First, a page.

Friday, December 6th, 2013
The school lunch “hour” is a misnomer at schools across the country, many of which give students as little as 15 minutes to eat lunch. NPR reports:
At many public schools today, kids are lucky to get more than 15 minutes to eat. Some get even less time.
And parents and administrators are concerned that a lack of time to eat is unhealthful, especially given that about one-third of American kids are overweight or obese.
The American Academy of Pediatrics recommends that students get at least 20 minutes for lunch. But that means 20 minutes to actually sit down and eat — excluding time waiting in line or walking from class to cafeteria.
At Oakland High [in California], over 80 percent of the students qualify for free or reduced-price lunch. And officially, students get about 40 minutes for the meal. But Jennifer LeBarre, Oakland Unified School District’s nutrition services director, admits that the actual table time is far shorter. At times it’s just 10 minutes.
“I think it’s a legitimate complaint that there’s not enough time to eat,” LeBarre says. “If we are being asked to eat our lunch in 10 minutes, that’s not enough for us. So I really think we need to really work more for the 20-minute table time.”
Oakland High is hardly alone. In a wide-ranging by NPR, the Robert Wood Johnson Foundation and the Harvard School of Public Health, 20 percent of parents of students from kindergarten through fifth grade surveyed said their child only gets 15 minutes or less to eat.
Ironically, relatively new federal school-nutrition guideline changes may be making the situation worse. Under federal rules, schools have to increase the availability and consumption of fruits and vegetables — among other changes. It’s part of an effort to improve nutrition and combat childhood obesity.
But eating more healthful foods can take more time, LeBarre says. “It’s going to take longer to eat a salad than it will to eat french fries.”
Image: School lunch box, via Shutterstock
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Wednesday, December 4th, 2013
American teenagers are continuing to slip in the rankings of high school achievement internationally, according to the results of the 2012 Program for International Student Assessment (PISA). Americans were found to be roughly average in science and reading, but below the international average in math. NBC News has more:
Vietnam, which had its students take part in the exam for the first time, had a higher average score in math and science than the United States. Students in Shanghai — China’s largest city with upwards of 20 million people — ranked best in the world, according to the test results. Students in East Asian countries and provinces came out on top, nabbing seven of the top 10 places across all three subjects.
U.S. Education Secretary Arne Duncan characterized the flat scores as a “picture of educational stagnation.”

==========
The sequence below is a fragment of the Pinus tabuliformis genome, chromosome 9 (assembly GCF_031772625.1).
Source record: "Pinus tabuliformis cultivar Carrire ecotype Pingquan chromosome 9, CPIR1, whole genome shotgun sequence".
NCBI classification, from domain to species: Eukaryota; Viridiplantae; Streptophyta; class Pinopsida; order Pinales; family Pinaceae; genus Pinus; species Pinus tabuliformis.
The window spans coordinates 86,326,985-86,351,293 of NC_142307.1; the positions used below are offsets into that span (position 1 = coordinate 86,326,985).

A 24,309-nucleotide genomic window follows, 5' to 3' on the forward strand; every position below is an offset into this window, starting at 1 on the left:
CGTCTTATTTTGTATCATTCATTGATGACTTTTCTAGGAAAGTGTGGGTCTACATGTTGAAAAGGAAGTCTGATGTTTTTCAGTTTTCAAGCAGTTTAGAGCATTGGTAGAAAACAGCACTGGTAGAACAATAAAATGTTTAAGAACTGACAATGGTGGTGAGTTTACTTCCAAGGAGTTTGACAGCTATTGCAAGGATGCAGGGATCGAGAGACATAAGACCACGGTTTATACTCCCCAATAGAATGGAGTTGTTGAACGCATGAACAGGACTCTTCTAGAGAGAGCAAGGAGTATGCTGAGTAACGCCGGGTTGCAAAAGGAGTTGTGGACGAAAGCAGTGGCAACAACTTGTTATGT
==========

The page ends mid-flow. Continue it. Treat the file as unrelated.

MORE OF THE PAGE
“We must invest in early education, raise academic standards, make college affordable, and do more to recruit and retain top-notch educators,” Duncan said.
Roughly half a million students in 65 nations and educational systems representing 80 percent of the global economy took part in the 2012 edition of PISA, which is coordinated by the Paris-based Organization for Economic Cooperation and Development, or OECD.
The numbers are even more sobering when compared among only the 34 OECD countries. The United States ranked 26th in math — trailing nations such as the Slovakia, Portugal and Russia.
The exam, which has been administered every three years to 15-year-olds, is designed to gauge how students use the material they have learned inside and outside the classroom to solve problems.
U.S. scores on the PISA have stayed relatively flat since testing began in 2000. And meanwhile, students in countries like Ireland and Poland have demonstrated marked improvement — even surpassing U.S. students, according to the results.
Top Talkers: Teenagers are making no progress on international achievement exams, the 2012 Program for International Student Assessment results show. Jon Meacham, Julie Pace and Mike Barnicle discuss.
“It’s hard to get excited about standing still while others around you are improving, so I don’t want to be too positive,” Jack Buckley, commissioner of the National Center for Education Statistics, told the Associated Press.
Image: Students taking a test, via Shutterstock
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Wednesday, December 4th, 2013
Schools across the country are taking a fresh look at “zero tolerance” policies that enforce suspensions and expulsions if students are guilty of infractions–sometimes minor ones, others that have resulted in an arrest. Critics of the policies say they most affect minority students who are already at greater risk of performing poorly in school or dropping out altogether. More from The New York Times: